Trying to Help Jim
AS SOON AS WE reckoned everybody was asleep that night we went down the lightning-rod, and shut ourselves up in the lean-to, and got out our pile of fox-fire, and went to work. We cleared everything out of the way, about four or five foot along the middle of the bottom log. Tom said we was right behind Jim's bed now, and we'd dig in under it, and when we got through there couldn't nobody in the cabin ever know there was any hole there, because Jim's counterpin hung down most to the ground, and you'd have to raise it up and look under to see the hole. So we dug and dug with the case-knives till most midnight; and then we was dog-tired, and our hands was blistered, and yet you couldn't see we'd done anything hardly. At last I says:
“This ain't no thirty-seven year job; this is a thirty-eight year job, Tom Sawyer.”
He never said nothing. But he sighed, and pretty soon he stopped digging, and then for a good little while I knowed that he was thinking. Then he says:
“It ain't no use, Huck, it ain't a-going to work. If we was prisoners it would, because then we'd have as many years as we wanted, and no hurry; and we wouldn't get but a few minutes to dig, every day, while they was changing watches, and so our hands wouldn't get blistered, and we could keep it up right along, year in and year out, and do it right, and the way it ought to be done. But we can't fool along; we got to rush; we ain't got no time to spare. If we was to put in another night this way we'd have to knock off for a week to let our hands get well—couldn't touch a case-knife with them sooner.”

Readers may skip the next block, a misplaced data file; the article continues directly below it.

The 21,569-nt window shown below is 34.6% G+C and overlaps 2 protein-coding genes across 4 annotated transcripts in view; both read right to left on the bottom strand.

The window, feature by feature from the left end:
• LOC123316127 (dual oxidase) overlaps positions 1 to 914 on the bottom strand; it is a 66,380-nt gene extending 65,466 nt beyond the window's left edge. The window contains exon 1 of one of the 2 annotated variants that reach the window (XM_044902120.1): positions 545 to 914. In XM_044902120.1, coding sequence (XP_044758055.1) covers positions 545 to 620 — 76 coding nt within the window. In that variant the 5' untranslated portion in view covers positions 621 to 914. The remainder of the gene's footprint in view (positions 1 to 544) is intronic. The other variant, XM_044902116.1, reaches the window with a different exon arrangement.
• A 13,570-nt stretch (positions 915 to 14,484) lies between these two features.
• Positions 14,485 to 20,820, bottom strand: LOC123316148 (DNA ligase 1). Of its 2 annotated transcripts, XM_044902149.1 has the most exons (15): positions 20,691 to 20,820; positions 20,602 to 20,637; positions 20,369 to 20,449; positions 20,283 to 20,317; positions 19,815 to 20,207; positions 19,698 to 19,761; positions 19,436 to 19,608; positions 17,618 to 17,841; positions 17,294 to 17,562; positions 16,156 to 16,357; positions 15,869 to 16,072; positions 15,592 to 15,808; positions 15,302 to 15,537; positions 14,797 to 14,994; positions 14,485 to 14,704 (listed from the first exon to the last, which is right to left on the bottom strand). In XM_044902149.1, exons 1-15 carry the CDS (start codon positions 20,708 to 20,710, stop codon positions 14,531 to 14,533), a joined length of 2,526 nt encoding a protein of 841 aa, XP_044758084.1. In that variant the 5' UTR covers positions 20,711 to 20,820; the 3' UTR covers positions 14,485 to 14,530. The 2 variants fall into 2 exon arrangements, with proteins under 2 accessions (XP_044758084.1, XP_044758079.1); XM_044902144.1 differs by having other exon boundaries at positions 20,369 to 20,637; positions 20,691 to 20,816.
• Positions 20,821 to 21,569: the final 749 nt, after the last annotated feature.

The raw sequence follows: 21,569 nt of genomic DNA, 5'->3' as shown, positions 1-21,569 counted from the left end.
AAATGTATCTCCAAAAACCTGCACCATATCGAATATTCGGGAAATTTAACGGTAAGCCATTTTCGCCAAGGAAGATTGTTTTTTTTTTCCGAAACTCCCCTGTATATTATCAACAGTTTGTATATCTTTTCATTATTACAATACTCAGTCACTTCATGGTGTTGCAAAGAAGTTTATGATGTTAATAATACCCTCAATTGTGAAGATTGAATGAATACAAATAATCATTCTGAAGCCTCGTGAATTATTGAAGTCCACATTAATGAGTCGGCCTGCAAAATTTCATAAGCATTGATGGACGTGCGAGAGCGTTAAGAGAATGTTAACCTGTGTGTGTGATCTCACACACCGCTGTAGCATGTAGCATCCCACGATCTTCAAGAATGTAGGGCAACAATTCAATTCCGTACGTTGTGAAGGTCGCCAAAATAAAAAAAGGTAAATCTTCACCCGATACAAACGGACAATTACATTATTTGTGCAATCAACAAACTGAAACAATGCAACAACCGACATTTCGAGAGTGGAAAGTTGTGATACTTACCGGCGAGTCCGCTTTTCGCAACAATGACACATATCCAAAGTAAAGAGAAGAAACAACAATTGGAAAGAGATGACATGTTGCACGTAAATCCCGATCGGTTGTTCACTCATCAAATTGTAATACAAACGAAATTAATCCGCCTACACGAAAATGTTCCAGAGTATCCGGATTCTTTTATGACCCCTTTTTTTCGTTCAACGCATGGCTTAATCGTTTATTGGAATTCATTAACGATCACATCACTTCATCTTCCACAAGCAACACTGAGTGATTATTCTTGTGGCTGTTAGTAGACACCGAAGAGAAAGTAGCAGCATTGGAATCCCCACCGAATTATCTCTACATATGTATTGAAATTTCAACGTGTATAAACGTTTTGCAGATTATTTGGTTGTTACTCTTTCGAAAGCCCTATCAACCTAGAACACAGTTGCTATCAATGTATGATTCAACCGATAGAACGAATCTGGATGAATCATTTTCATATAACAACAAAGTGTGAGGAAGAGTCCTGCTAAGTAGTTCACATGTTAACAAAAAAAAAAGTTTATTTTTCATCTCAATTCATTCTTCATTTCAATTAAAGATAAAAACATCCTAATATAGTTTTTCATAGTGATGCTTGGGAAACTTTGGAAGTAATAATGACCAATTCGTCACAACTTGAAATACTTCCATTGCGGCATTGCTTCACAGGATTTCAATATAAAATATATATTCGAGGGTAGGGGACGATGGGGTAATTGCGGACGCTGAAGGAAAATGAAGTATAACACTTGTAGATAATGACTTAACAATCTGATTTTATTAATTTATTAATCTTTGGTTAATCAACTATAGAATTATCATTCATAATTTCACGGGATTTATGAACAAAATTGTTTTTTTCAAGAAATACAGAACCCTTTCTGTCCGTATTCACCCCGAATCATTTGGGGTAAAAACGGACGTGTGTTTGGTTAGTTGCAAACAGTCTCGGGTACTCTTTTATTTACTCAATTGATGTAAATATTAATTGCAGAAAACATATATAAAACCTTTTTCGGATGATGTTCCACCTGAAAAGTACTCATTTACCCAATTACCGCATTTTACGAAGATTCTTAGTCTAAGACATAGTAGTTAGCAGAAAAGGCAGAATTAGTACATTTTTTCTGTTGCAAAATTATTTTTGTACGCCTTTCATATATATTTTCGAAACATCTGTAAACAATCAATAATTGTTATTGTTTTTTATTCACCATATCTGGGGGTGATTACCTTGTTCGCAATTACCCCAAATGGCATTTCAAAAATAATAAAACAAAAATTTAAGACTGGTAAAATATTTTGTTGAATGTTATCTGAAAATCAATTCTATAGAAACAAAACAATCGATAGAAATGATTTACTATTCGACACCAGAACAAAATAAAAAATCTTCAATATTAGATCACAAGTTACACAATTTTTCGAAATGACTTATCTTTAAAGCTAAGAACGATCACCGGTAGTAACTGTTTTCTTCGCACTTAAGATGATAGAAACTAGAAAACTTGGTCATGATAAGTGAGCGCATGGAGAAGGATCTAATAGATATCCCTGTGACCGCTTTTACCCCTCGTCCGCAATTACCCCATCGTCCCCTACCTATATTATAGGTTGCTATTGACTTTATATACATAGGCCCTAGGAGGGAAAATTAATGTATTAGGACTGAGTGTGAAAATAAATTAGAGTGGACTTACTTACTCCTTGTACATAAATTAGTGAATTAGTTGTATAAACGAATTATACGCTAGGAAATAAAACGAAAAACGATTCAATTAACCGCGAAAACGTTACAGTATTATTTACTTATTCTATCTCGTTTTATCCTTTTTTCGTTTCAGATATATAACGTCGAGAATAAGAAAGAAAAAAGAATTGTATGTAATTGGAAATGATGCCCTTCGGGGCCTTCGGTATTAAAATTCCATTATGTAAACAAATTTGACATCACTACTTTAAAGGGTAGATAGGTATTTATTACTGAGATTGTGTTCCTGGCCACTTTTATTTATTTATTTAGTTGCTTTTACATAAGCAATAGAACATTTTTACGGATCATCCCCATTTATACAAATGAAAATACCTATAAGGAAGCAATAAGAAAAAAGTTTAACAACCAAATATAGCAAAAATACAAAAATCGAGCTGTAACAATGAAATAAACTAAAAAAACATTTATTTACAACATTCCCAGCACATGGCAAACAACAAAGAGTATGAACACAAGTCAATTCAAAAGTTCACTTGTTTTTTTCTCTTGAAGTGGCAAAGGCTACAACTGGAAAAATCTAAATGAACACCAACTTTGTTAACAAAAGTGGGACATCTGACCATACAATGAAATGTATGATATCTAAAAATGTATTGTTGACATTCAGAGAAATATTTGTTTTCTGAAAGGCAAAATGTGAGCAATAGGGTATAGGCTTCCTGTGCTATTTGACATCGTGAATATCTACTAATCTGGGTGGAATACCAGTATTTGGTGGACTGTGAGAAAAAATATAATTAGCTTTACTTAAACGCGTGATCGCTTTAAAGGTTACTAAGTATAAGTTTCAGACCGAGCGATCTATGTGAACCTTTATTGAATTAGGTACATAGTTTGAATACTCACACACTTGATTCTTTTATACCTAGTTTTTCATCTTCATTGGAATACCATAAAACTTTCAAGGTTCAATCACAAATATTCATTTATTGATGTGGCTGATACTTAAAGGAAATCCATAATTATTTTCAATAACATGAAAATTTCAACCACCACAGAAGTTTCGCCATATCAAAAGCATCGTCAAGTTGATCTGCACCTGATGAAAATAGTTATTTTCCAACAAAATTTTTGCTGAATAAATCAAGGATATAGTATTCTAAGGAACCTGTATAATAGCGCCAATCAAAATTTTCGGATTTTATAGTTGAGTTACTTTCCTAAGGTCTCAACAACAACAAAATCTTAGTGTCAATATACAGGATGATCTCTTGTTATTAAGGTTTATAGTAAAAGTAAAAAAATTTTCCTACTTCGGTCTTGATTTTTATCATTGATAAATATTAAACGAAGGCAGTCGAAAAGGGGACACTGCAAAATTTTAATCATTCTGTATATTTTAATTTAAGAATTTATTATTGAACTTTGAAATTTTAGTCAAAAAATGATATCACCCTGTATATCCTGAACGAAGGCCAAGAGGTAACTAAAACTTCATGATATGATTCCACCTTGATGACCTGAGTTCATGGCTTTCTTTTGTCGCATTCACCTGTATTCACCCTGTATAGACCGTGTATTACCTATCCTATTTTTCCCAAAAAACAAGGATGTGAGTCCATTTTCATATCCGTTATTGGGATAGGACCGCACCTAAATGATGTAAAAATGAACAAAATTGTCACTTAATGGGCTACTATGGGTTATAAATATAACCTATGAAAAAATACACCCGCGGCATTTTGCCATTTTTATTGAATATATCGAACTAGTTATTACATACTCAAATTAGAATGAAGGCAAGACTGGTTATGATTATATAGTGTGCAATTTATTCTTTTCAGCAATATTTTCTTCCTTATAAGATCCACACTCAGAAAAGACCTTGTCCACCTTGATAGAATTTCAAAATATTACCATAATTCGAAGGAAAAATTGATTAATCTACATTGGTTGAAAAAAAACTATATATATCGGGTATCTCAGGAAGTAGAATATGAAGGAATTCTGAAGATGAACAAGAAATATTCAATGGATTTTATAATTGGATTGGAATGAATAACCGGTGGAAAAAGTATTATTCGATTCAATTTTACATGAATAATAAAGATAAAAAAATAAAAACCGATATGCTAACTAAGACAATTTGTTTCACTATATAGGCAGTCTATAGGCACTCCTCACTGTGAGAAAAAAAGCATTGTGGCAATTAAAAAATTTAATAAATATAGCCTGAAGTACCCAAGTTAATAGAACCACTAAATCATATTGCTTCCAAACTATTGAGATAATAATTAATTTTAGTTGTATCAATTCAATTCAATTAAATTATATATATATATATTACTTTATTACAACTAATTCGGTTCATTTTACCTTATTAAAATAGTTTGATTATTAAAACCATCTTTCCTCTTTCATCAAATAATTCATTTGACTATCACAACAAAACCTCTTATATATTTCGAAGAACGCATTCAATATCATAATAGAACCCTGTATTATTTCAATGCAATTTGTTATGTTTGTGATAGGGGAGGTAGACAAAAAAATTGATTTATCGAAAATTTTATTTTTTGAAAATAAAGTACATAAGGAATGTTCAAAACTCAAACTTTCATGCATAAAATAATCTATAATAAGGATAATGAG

“Well, then, what we going to do, Tom?”
“I'll tell you. It ain't right, and it ain't moral, and I wouldn't like it to get out; but there ain't only just the one way: we got to dig him out with the picks, and let on it's case-knives.”
“Now you're talking!” I says; “your head gets leveler and leveler all the time, Tom Sawyer,” I says. “Picks is the thing, moral or no moral; and as for me, I don't care shucks for the morality of it, nohow. When I start in to steal a nigger, or a watermelon, or a Sunday-school book, I ain't no ways particular how it's done so it's done. What I want is my nigger; or what I want is my watermelon; or what I want is my Sunday-school book; and if a pick's the handiest thing, that's the thing I'm a-going to dig that nigger or that watermelon or that Sunday-school book out with; and I don't give a dead rat what the authorities thinks about it nuther.”
“Well,” he says, “there's excuse for picks and letting on in a case like this; if it warn't so, I wouldn't approve of it, nor I wouldn't stand by and see the rules broke—because right is right and wrong is wrong, and a body ain't got no business doing wrong when he ain't ignorant and knows better. It might answer for you to dig Jim out with a pick, without any letting on, because you don't know no better; but it wouldn't for me, because I do know better. Gimme a case-knife.”
He had his own by him, but I handed him mine. He flung it down, and says:
“Gimme a case-knife.”
I didn't know just what to do—but then I thought. I scratched around amongst the old tools, and got a pickaxe and give it to him, and he took it and went to work, and never said a word.
He was always just that particular. Full of principle.
So then I got a shovel, and then we picked and shoveled, turn about, and made the fur fly. We stuck to it about a half an hour, which was as long as we could stand up; but we had a good deal of a hole to show for it. When I got upstairs I looked out at the window and see Tom doing his level best with the lightning-rod, but he couldn't come it, his hands was so sore. At last he says:
“It ain't no use, it can't be done. What you reckon I better do? Can't you think of no way?”
“Yes,” I says, “but I reckon it ain't regular. Come up the stairs, and let on it's a lightning-rod.”
So he done it.